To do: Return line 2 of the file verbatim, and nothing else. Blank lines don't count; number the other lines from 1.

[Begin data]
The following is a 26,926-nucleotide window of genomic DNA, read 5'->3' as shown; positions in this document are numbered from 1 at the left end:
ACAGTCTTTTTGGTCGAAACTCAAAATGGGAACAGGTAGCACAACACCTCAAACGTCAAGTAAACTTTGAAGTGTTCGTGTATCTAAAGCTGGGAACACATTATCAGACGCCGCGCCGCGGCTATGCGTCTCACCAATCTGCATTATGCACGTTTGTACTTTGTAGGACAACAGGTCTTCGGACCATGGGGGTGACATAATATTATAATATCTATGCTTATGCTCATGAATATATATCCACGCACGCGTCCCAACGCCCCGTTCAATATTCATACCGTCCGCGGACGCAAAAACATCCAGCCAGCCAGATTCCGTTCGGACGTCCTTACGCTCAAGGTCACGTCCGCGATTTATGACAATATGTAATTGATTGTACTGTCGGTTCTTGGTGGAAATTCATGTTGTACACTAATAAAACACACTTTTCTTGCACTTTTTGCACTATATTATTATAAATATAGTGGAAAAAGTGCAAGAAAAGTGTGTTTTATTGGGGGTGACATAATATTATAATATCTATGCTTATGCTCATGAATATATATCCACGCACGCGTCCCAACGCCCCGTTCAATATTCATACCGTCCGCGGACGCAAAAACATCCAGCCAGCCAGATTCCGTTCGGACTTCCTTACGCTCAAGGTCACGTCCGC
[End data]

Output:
ACAGTCTTTTTGGTCGAAACTCAAAATGGGAACAGGTAGCACAACACCTCAAACGTCAAGTAAACTTTGAAGTGTTCGTGTATCTAAAGCTGGGAACACATTATCAGACGCCGCGCCGCGGCTATGCGTCTCACCAATCTGCATTATGCACGTTTGTACTTTGTAGGACAACAGGTCTTCGGACCATGGGGGTGACATAATATTATAATATCTATGCTTATGCTCATGAATATATATCCACGCACGCGTCCCAACGCCCCGTTCAATATTCATACCGTCCGCGGACGCAAAAACATCCAGCCAGCCAGATTCCGTTCGGACGTCCTTACGCTCAAGGTCACGTCCGCGATTTATGACAATATGTAATTGATTGTACTGTCGGTTCTTGGTGGAAATTCATGTTGTACACTAATAAAACACACTTTTCTTGCACTTTTTGCACTATATTATTATAAATATAGTGGAAAAAGTGCAAGAAAAGTGTGTTTTATTGGGGGTGACATAATATTATAATATCTATGCTTATGCTCATGAATATATATCCACGCACGCGTCCCAACGCCCCGTTCAATATTCATACCGTCCGCGGACGCAAAAACATCCAGCCAGCCAGATTCCGTTCGGACTTCCTTACGCTCAAGGTCACGTCCGC